I am so sick of our self-absorbed culture – and of my own self-absorbed heart.
If you could identify one theme of contemporary Christian music, what would it be? My guess is that it would be something like this: “God loves you. You are beautiful and important to him. Don’t feel alone or dejected, just know that you are loved.”
Are these good, true words that Christians need to hear? Often? Absolutely. “Because your steadfast love is better than life, my lips will praise you” (Psalm 63:3). Let’s revel in how much our Lord loves us, every day.
There is a subtle but significant difference between reveling in the love of God and constantly dwelling on our importance in his eyes, however. The love of God is comforting and encouraging, absolutely. It is also exacting, demanding, awe-inspiring, and shocking. If talking or singing about God’s love leaves us primarily feeling more important and more esteemed by God than we did before, we have missed the point. God’s love cuts us down before it builds us up, it shakes us out of our self-aggrandizing notions of ourselves before it soothes our souls.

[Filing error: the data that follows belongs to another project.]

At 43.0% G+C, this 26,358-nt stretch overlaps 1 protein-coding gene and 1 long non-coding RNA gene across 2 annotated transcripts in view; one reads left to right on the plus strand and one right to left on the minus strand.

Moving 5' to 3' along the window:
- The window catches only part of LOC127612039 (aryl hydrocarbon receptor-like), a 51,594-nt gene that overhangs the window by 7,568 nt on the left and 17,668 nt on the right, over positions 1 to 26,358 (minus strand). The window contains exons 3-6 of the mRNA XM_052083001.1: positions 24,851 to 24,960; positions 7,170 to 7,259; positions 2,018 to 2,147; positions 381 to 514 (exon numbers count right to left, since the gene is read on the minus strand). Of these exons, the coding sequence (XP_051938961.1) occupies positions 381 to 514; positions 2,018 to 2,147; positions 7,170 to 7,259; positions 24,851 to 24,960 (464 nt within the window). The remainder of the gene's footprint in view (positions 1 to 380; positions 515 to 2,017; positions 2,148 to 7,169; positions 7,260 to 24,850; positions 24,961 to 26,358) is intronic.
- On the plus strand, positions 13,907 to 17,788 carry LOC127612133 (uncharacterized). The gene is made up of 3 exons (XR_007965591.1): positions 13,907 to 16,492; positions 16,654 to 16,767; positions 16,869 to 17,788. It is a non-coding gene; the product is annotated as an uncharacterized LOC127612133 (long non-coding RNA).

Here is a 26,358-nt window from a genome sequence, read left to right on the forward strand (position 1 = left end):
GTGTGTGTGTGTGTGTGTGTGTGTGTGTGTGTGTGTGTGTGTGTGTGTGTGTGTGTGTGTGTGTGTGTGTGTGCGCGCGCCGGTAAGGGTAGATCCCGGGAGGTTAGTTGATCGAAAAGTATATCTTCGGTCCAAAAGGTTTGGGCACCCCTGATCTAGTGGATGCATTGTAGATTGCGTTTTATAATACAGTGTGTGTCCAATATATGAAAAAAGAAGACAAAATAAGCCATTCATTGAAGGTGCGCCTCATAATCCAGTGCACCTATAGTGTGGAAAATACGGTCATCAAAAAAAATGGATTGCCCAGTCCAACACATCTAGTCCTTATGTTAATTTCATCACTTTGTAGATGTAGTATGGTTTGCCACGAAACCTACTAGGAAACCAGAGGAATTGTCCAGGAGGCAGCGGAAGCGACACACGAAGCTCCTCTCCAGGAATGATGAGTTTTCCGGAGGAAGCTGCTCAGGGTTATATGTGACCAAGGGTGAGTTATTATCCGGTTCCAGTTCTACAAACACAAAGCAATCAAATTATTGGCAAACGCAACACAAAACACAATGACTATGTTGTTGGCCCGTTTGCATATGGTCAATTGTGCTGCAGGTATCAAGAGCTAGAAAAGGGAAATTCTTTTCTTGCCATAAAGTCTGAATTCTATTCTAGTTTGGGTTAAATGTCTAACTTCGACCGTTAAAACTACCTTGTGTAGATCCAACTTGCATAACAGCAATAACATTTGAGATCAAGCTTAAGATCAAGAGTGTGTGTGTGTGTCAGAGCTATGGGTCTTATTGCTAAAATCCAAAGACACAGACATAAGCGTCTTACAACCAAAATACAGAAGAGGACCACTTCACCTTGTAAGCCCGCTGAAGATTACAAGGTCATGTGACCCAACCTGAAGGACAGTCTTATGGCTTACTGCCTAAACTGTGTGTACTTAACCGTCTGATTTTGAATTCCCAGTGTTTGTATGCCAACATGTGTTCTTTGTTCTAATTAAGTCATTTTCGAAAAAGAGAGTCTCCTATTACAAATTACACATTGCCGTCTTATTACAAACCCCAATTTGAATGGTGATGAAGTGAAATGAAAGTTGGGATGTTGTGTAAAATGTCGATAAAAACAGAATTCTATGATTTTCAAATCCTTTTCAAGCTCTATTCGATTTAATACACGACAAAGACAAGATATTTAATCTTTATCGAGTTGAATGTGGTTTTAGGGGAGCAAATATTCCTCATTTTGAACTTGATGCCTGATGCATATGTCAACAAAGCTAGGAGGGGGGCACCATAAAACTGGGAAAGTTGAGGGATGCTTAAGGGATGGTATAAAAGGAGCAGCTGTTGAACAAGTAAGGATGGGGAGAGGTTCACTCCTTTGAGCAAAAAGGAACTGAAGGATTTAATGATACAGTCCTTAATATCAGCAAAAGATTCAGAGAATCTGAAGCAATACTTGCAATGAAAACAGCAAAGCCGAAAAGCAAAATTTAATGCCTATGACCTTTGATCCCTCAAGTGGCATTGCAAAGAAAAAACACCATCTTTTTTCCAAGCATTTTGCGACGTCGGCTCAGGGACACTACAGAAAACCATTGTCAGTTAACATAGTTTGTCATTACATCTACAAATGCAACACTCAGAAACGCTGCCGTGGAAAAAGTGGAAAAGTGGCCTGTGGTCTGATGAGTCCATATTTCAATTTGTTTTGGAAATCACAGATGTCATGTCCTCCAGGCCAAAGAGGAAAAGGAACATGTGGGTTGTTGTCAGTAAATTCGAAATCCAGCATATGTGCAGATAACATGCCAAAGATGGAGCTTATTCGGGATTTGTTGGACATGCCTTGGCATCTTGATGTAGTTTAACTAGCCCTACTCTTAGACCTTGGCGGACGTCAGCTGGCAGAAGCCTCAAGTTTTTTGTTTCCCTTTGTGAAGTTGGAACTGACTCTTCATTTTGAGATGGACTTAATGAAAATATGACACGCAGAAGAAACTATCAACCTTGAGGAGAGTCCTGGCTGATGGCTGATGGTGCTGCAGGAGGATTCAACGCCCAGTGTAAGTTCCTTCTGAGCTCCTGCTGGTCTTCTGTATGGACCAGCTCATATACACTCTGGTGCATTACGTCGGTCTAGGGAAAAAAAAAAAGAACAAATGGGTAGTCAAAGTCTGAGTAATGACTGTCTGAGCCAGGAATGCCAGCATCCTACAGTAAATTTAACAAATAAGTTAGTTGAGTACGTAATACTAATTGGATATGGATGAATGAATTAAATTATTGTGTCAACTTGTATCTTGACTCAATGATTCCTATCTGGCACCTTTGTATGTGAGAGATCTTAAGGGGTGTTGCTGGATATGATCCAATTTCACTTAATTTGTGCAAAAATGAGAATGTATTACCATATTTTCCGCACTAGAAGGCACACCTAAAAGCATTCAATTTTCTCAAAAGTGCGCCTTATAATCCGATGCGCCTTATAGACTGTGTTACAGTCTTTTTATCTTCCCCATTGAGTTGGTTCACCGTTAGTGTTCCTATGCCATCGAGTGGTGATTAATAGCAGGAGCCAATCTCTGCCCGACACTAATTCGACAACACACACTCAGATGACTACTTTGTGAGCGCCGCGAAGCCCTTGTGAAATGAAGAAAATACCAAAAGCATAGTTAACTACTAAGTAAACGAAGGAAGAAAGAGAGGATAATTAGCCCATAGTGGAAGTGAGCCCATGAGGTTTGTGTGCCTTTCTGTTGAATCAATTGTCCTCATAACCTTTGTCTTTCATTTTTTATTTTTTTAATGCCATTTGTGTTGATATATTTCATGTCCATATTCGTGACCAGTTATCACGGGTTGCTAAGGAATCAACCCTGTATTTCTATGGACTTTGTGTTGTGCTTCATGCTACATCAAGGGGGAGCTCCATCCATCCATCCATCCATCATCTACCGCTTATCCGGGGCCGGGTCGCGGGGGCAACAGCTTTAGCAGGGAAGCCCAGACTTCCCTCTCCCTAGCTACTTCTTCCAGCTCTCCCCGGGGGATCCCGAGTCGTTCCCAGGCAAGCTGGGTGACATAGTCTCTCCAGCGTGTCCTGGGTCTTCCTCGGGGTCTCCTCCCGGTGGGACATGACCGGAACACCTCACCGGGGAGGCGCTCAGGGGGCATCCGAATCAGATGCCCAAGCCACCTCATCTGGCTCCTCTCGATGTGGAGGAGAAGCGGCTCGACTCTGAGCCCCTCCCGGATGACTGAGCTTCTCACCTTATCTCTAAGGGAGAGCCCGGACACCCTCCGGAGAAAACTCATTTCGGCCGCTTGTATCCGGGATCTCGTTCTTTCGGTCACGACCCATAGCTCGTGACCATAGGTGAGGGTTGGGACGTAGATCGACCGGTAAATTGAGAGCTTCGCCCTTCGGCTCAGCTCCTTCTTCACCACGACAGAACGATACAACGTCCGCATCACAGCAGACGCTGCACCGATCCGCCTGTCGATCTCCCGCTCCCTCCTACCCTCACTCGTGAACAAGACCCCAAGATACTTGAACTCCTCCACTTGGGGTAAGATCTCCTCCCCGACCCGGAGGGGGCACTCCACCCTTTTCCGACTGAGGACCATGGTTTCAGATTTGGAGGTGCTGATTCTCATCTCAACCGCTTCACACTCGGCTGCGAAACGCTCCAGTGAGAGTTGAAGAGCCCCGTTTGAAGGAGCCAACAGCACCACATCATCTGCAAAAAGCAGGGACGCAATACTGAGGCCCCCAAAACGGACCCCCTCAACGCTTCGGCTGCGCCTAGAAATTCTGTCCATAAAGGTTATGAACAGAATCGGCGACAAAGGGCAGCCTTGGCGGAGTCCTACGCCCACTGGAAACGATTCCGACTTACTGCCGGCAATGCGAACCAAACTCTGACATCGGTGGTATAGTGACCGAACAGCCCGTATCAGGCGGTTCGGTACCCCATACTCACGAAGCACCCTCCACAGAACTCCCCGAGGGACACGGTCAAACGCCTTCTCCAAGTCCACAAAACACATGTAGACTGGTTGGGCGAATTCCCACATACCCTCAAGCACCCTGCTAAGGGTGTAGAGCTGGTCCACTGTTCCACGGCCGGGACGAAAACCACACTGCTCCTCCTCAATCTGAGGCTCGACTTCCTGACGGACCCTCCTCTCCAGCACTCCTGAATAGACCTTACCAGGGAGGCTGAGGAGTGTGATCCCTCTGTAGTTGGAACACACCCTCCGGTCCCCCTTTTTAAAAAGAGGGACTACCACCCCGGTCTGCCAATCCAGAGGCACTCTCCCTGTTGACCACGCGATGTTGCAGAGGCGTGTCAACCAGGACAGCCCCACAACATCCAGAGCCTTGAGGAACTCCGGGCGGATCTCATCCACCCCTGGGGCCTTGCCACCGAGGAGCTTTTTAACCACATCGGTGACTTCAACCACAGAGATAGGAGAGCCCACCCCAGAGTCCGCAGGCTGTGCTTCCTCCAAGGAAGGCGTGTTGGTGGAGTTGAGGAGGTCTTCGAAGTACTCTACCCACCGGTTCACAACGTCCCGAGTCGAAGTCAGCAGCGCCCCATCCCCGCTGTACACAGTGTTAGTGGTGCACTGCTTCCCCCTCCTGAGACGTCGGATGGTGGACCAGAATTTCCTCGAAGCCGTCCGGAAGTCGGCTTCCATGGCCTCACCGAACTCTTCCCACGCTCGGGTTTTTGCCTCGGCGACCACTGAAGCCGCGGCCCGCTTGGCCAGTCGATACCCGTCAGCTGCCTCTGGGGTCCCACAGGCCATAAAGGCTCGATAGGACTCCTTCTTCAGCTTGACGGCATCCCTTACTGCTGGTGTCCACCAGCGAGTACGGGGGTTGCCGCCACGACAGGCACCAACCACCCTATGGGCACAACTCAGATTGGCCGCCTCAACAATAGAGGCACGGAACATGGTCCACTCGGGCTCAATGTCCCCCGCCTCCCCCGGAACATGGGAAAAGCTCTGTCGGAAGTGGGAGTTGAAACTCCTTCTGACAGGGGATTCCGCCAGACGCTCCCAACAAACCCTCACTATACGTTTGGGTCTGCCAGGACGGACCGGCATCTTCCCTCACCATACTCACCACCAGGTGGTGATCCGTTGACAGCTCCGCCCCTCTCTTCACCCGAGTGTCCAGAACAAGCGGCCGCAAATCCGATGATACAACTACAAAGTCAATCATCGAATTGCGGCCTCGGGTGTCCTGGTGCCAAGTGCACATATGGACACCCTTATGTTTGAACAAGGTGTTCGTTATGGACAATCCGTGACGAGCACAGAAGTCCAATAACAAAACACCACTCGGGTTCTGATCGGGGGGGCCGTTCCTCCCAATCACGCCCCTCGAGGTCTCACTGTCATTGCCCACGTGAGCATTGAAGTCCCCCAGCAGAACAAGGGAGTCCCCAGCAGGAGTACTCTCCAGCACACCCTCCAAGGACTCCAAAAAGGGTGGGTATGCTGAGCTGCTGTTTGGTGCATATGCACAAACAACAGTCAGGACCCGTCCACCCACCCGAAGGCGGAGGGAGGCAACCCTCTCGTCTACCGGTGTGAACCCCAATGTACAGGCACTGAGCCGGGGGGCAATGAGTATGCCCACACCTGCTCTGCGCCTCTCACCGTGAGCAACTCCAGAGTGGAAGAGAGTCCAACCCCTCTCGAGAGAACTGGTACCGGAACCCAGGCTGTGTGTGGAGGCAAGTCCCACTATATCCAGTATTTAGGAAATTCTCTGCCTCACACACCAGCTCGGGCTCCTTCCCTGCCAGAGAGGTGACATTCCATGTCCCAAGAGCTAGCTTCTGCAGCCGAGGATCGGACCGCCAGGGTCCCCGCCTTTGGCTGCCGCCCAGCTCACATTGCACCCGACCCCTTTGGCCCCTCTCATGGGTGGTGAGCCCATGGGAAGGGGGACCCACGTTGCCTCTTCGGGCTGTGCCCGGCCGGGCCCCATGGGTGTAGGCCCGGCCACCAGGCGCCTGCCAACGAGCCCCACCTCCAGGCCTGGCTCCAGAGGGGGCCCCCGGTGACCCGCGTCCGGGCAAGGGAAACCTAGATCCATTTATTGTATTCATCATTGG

“Self-esteem” has been a buzzword in American culture for decades. Lately, some have said that its preeminence in pop psychology will soon end, giving way to some other yet unknown trend. We know, though, that “nothing is new under the sun” (Ecclesiastes 1:9). Every revolutionary idea is simply another expression of the basics of human nature: we all want to be loved, and to feel significant and valuable, and we are all obsessed with ourselves.
The God of the Bible is a God who desires for the people he created to esteem him highly, not themselves. When their view of themselves is big and appreciative and devoted but their view of him is small and uninterested and neglected – understand the absurdity there – his jealousy for his own glory is aroused. God thunders in anger when we rob him of the glory that belongs only to him. Glory-stealing is the primeval sin, the root of evil, the explanation of all wickedness, and it is all too present in our churches, in our thoughts about God, and in my heart.
If our view of God is small, our view of sin will be small, too, as will our view of the love and grace demonstrated at Christ’s cross. These things go hand in hand. A person, church, or songwriter whose God is too small, and to whom sin seems unimportant or irrelevant, will never know “how wide and long and high and deep is the love of Christ” (Ephesians 3:18) and will never sincerely exclaim “Oh, the depth of the riches and wisdom and knowledge of God!” (Romans 11:33) The Bible teaches of a divine love that is holy and avenging and tyrannical and more intensely beautiful than love found anywhere else. C. S. Lewis said this, in his “The Problem of Pain,” quoted in the CCEF book “How People Change”:
Not to us, O LORD, not to us, but to your name goes all the glory for your unfailing love and faithfulness. Psalm 115:1